Motorcycle safety lessons worked on trip

  • Published
  • By Lt. Kruz Oliver
  • 28th Test and Evaluation Squadron
It was Memorial Day weekend and I couldn't wait to get on the road.
To ride my motorcycle, I took extra precautions: changed the oil; lubricated the chain; checked the air pressure; replaced the fluids and ensured all the lights worked properly.

Next, I prepared myself for what would be a long trip, close to 450 miles. I ate a good meal and got to bed early to be well rested.

I woke up around 6 a.m., excited to get on the road and beat the early morning rush. While the bike warmed up, I donned the rest of my gear - helmet, gloves, boots, pants and jacket.

It would be hot by noon, especially in all my gear, but those protective items would be the only thing between me and the asphalt, as I would reach speeds as high as 70 miles per hour. My equipment could reduce injury and possibly save my life.

I also mentally committed to riding defensively and increasing my visibility.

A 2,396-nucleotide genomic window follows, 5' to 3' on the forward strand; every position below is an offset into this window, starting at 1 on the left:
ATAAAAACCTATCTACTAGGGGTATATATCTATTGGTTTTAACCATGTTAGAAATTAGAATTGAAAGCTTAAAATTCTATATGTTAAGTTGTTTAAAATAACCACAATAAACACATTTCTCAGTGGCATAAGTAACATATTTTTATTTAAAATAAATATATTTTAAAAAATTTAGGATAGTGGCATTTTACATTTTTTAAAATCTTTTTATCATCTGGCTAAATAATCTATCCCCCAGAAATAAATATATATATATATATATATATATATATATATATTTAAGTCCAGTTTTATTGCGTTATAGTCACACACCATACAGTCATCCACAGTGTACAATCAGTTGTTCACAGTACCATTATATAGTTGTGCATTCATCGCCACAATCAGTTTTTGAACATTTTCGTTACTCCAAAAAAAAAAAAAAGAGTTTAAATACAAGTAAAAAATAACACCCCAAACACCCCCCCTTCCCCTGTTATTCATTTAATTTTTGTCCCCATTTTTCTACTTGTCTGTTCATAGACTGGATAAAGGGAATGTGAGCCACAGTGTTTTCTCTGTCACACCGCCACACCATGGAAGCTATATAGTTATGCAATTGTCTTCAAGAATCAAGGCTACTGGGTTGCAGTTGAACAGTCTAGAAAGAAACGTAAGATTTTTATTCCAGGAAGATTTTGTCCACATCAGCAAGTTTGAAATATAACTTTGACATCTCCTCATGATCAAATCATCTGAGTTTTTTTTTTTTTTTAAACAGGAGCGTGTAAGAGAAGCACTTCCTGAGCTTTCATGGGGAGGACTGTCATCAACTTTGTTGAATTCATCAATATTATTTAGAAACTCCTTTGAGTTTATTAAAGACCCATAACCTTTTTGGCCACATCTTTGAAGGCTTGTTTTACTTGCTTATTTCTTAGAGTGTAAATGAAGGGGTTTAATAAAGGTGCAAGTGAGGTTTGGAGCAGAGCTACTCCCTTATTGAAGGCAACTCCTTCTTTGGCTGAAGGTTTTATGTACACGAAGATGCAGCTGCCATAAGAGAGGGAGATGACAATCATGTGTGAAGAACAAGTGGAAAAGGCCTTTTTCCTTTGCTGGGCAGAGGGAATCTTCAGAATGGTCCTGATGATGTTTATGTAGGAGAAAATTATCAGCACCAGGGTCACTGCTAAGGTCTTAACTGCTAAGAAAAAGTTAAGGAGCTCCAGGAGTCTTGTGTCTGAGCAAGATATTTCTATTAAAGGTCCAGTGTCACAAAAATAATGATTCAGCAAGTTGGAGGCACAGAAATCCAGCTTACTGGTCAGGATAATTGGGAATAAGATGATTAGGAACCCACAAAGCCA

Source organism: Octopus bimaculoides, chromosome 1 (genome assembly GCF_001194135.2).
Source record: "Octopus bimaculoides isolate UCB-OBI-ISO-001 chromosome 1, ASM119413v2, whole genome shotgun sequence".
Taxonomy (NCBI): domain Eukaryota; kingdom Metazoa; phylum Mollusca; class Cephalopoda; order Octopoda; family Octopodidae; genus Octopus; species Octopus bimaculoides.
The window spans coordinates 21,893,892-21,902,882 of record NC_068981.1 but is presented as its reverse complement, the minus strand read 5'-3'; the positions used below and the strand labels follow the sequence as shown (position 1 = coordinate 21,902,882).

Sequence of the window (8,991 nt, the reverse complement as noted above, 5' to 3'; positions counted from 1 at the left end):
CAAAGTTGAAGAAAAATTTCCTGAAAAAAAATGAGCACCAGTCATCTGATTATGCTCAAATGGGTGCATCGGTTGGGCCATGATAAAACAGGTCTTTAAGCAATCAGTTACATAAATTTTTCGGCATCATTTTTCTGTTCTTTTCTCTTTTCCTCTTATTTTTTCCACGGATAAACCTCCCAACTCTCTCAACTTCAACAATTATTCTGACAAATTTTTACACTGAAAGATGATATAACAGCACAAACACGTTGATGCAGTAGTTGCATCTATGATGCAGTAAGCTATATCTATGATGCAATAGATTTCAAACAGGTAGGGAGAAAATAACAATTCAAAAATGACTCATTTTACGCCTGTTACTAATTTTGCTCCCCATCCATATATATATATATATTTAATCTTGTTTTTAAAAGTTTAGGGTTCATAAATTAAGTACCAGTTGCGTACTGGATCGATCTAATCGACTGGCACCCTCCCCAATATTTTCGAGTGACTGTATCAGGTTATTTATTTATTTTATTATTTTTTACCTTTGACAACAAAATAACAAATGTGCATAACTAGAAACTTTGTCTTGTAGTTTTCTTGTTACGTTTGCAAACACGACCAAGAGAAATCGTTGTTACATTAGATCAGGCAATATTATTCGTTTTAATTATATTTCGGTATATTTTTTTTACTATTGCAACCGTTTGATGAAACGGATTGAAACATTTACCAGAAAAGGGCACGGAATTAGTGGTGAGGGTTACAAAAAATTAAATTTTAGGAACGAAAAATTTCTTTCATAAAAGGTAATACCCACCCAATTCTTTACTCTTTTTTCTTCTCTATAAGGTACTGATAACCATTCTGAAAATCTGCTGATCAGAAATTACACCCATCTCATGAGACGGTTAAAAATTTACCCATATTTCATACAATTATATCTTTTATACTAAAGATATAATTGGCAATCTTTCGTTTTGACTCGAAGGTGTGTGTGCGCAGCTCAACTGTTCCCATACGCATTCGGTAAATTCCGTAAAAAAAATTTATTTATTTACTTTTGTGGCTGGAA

It was finally time to hop onto I-10 East for the next four hours. I planned to stop every 100 miles for gas and adequate breaks.

The I-10 part of my trip was uneventful. Traffic was calm, with just a few drivers on the road. The biggest hazard I encountered was debris in the road. I was thankful for the education I received through my motorcycle safety foundation course, which taught me how to swerve and avoid road hazards.

After four hours on I-10, I approached my exit. After checking my mirrors and blind spots, I got off I-10 and on to I-75 South towards Tampa. There was significantly more traffic on I-75. It was imperative I focused on the road and maintained my situational awareness.

While passing through Gainesville, I noticed a woman in a large sport utility vehicle in the adjacent lane. She seemed distracted between her cell phone conversation and tending to her children in the back seat. I decided to get away from her and the risk she posed.

Before I had the chance to do that, she began to move into my lane, nearly cutting me off. I immediately engaged my horn. The horn proved ineffective and her SUV continued into my lane.

With a split-second to react, I checked my rear view mirror and braked, allowing her to enter the lane to avoid an accident.

My quick reaction and alertness, as well as proper training through a certified motorcycle safety course, prepared me for that situation and allowed me to respond appropriately to avoid injury.